Pakistan’s water crisis to deepen with climate change

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ISLAMABAD: Recording incre­a­­se in the intensity and inflexibility of famines in Pakistan, the‘ Global Food Policy Report 2022’has advised that summer heatwaves are projected to increase at a rate of0.71 day per decade in the country, while in India it’s estimated to triadic or quadruple by 2100.

Released by the Washington- grounded International Food Policy Research Institute (IFPRI), the report says water failure in Pakistan is projected to worsen with climate change. Himalayan glaciers, an important source of gutters in South Asia, have lost more mass since 2000 than in the entire twentieth century, according to the report.

Of the world’s five basins where water failure- led GDP losses are projected to be loftiest, three (Indus, Sabarmati, and Ganges-Brahmaputra) are in South Asia. In the Indus Basin alone, GDP losses by 2100 are anticipated to exceed$ billion, it estimates.

Climate change presents immediate and long- term challenges for South Asia similar as glacier melt, ocean- position rise, groundwater reduction, extreme rainfall events, and frequence of natural hazards that are likely to worsen in coming decades. The report warns that South Asia’spre-existing vulnerabilities — grandly situations of poverty, governance challenges, and limited access to introductory services and coffers — amplify the region’s climate pitfalls, with potentially ruinous goods if warming continues at this pace.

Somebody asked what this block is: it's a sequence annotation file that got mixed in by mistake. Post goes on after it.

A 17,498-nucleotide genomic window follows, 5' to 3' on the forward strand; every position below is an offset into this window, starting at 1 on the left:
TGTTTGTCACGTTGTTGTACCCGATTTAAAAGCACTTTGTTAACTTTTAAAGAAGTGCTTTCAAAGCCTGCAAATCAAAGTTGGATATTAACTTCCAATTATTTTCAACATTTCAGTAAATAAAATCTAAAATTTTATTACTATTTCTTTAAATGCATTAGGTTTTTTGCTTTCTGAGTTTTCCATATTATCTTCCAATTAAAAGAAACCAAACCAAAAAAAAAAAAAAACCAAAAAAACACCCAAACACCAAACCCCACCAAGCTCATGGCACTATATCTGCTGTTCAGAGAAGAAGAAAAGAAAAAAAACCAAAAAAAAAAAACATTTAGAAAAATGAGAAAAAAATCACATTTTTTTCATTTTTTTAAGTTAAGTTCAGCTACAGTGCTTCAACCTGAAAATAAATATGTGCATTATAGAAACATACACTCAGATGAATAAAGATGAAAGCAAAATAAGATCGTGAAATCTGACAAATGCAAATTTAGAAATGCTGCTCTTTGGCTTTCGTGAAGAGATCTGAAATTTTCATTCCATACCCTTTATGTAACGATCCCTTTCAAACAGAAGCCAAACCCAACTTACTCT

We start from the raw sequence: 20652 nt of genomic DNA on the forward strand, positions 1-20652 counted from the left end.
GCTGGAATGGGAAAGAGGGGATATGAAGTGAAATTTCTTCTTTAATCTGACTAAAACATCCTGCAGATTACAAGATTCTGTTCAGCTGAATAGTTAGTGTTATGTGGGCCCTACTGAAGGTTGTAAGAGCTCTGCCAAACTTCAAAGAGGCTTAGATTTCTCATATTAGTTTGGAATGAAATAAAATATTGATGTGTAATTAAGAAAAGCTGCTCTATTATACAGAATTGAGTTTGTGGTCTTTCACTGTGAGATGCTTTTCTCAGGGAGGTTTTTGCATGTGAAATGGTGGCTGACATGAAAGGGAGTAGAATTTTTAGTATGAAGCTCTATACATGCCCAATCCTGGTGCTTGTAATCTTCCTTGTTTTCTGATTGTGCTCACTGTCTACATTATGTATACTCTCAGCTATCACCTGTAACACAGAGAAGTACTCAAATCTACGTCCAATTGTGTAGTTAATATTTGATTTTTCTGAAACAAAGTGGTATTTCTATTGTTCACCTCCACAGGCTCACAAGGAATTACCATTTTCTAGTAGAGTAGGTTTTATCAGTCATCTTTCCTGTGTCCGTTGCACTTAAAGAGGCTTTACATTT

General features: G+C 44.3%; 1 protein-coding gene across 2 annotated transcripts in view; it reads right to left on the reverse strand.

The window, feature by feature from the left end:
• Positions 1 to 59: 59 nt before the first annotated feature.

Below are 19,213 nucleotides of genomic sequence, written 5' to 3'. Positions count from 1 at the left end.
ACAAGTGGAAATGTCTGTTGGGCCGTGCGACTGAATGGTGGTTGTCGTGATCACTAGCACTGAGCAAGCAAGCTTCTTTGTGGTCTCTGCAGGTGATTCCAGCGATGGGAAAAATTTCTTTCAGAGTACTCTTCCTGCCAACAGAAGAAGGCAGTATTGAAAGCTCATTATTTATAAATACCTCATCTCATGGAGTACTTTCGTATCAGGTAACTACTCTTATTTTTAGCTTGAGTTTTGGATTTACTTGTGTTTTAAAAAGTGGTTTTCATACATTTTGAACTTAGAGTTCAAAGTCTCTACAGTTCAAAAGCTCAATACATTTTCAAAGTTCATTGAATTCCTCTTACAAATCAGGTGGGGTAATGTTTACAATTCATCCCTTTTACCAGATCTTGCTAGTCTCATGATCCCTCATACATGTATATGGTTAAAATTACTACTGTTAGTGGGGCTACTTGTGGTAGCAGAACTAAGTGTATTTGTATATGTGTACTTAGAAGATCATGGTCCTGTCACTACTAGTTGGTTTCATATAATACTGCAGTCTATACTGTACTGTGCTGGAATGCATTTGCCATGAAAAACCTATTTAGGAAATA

The unknown suite of climatic changes has also caused crop yield decline and product losses in the region, with a many exceptions for certain crops andsub-regions. In Pakistan, decline in rice and wheat yields are observed with climate change though the use of heat-tolerant kinds has handed some adaptability and precluded lesser impacts.

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